Tha Saga of Gosta Berling by Selma Lagerlöf

For the longest time when reading this book I was referring to it as the Saga of the lovelorn women. Gösta is in it, twiddling away in the background, but he’s not really that important.

Gösta Berling is a priest in the countryside and he is not happy, nor are anyone happy with him. So much so, that the Bishop has to come and see why Begostarling is doing such a poor job. When the Bishop is in church Berling is overtaken by a sensation and he feels his calling coming back to him. He again understands why he choose to be a priest, even when he has landed in such a small place. He swears to take a new lease on life. When the Bishop is going to leave, an old drinking buddy of Berling takes control over the horses. Part in fun and part as revenge for Berling wanting to change the man runs the cart on a wild chase. When Berling has heard what his friend has done he is convinced that the Bishop will accuse Berling for being the mastermind and angry that his new found conviction was such rewarded he leaves the parish and the priesthood. Shortly after Berling is found in the snow nearly dead and he is taken into the warmth of the mistress of Ekeby The Major’s Wife. He becomes one of the pensioners, one of the people living for free under the protection of The Major’s Wife.

The story is about what happens at Ekeby during a year after a certain incident happens. When I say that Berling is just there in the background I mean that while he is at Ekeby and has a prominent status there, it’s not just or very much about him. It depends a bit on how you view the story. Personally I think the love stories about the lovelorn women that fill up the runtime for the first half of the book and pop up during the last half is much more interesting aspect of the book. There is a discussion whether Selma Lagerlöf was queer. She never married, but she had two very close female friends. Now this in itself shouldn’t matter, since the term “bosom-buddy” (points if you get the reference) isn’t new regarding women. But when I read about how these two women acted towards one another, I started thinking there might be something to the rumour.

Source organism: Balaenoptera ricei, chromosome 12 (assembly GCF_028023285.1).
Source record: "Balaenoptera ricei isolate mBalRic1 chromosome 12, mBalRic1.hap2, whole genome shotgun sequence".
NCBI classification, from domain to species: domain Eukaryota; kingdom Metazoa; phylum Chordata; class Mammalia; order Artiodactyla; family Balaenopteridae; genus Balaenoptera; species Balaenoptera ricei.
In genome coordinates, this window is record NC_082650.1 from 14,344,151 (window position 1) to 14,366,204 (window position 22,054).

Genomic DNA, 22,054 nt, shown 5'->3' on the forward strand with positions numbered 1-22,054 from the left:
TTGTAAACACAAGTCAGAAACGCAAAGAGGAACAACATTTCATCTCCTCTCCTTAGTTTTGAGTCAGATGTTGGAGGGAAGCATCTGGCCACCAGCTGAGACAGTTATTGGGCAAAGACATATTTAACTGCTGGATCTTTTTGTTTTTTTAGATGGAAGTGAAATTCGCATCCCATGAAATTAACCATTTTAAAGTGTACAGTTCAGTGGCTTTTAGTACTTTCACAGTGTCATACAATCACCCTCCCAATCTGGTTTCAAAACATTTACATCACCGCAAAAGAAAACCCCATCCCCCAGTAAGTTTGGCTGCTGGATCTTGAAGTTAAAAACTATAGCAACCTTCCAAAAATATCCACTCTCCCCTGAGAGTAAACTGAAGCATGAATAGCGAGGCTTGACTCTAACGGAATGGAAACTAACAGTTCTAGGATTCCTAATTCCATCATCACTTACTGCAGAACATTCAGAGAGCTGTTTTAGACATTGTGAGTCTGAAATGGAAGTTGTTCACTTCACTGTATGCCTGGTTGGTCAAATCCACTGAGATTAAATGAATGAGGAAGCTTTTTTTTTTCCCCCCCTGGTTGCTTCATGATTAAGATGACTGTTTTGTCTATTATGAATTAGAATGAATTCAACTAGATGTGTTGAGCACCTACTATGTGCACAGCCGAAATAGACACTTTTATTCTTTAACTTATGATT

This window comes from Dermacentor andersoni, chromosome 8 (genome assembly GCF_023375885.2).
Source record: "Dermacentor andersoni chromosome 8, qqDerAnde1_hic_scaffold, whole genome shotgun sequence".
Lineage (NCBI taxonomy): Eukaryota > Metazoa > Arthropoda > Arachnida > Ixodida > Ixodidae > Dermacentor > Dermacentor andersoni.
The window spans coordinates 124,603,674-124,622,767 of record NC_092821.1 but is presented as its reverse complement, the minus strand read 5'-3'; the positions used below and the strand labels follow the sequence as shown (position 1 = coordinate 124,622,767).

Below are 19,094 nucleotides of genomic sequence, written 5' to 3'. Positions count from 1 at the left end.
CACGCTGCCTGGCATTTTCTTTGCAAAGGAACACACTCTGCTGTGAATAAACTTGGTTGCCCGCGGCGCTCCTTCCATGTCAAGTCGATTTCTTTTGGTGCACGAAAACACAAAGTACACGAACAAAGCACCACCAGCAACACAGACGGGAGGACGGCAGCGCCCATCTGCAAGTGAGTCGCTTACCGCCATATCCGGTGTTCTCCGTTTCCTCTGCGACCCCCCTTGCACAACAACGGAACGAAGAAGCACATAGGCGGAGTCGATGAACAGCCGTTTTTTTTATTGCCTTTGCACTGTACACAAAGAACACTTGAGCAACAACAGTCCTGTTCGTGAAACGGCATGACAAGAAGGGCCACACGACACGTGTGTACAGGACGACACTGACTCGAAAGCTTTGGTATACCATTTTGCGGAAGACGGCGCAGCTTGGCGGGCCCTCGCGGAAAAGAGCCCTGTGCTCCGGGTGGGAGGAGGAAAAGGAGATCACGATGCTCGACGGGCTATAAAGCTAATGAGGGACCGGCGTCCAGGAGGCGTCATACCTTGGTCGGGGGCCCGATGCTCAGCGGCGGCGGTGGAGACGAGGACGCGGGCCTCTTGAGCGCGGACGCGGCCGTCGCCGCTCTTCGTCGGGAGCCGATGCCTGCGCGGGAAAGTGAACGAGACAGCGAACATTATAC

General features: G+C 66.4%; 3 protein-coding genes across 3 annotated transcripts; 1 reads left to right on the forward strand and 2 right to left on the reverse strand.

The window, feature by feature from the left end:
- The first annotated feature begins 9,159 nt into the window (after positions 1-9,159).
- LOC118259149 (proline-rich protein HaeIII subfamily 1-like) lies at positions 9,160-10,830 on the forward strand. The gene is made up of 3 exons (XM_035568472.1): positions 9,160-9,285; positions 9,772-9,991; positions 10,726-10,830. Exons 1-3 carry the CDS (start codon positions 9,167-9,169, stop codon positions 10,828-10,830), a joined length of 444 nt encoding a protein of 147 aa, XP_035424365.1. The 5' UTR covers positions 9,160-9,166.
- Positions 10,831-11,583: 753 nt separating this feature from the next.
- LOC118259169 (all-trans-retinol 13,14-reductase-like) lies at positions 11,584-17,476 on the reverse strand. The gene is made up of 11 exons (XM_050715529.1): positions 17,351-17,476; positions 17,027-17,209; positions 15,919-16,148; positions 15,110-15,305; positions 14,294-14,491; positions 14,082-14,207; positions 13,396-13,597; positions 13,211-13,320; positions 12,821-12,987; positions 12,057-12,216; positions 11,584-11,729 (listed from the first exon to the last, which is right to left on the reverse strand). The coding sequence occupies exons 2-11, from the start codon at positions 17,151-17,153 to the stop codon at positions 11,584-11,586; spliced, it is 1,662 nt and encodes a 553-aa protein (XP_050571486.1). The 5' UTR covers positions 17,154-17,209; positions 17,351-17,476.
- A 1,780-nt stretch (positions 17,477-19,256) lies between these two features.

This did influence the way I read the book. I don’t think you can read “queer” in a book just because the author might have been queer. But there is something fascinating about the way women’s love life is described in the book. First and foremost how women are constantly punished for being in love, since this is often someone else than her parents want her to be in love with. It’s also often connected with sin

“Goodbye Gosta. My love will not tempt you to sin.” Chapter 4.

greta_garbo_in_gosta_berlings_saga_1924Now all of the love stories are heterosexual and quite a few of them do involve Gosta Berling. This shows one of the difficulties of trying to read “queer” into a story, especially one like this, because more than one group has struggled with the same issues. Women, both queer and heterosexual, have at times been refused to follow their hart. If they could, brilliant, but their hart was low on the priority ladder. Shame have, unfortunate, been used to keep women in check and making them do what the people in power wanted them to do. Using things like God and moral to force their through their will.

“It was shame to love him, shame to be loved by him, a shame worse than death.” Chapter 6.

Despite this, after hear about how the two women where fighting over her, and reading about how she writes about female love as something that is shamed and seen as wrong, though not actually being wrong, I’m on the “she was probably queer”-train.selma_lagerlof

Even taking out the maybe queer aspect, this is a very fascinating book. Showing how one action can have ripple affects in a small community. Norway is right next to Sweden so we get a lot of the same weather. I loved how she managed to describe how darkness and winter can mess with your head. The magical realism which you don’t know if is magical realism, or just nature messing with your head. Trust me, that happens when you are out and it’s pitch black, you’re up to your knee in snow, it starts to blow and snow, almost to a storm, suddenly the world around you is filled with creatures you have now idea about really is there or not.


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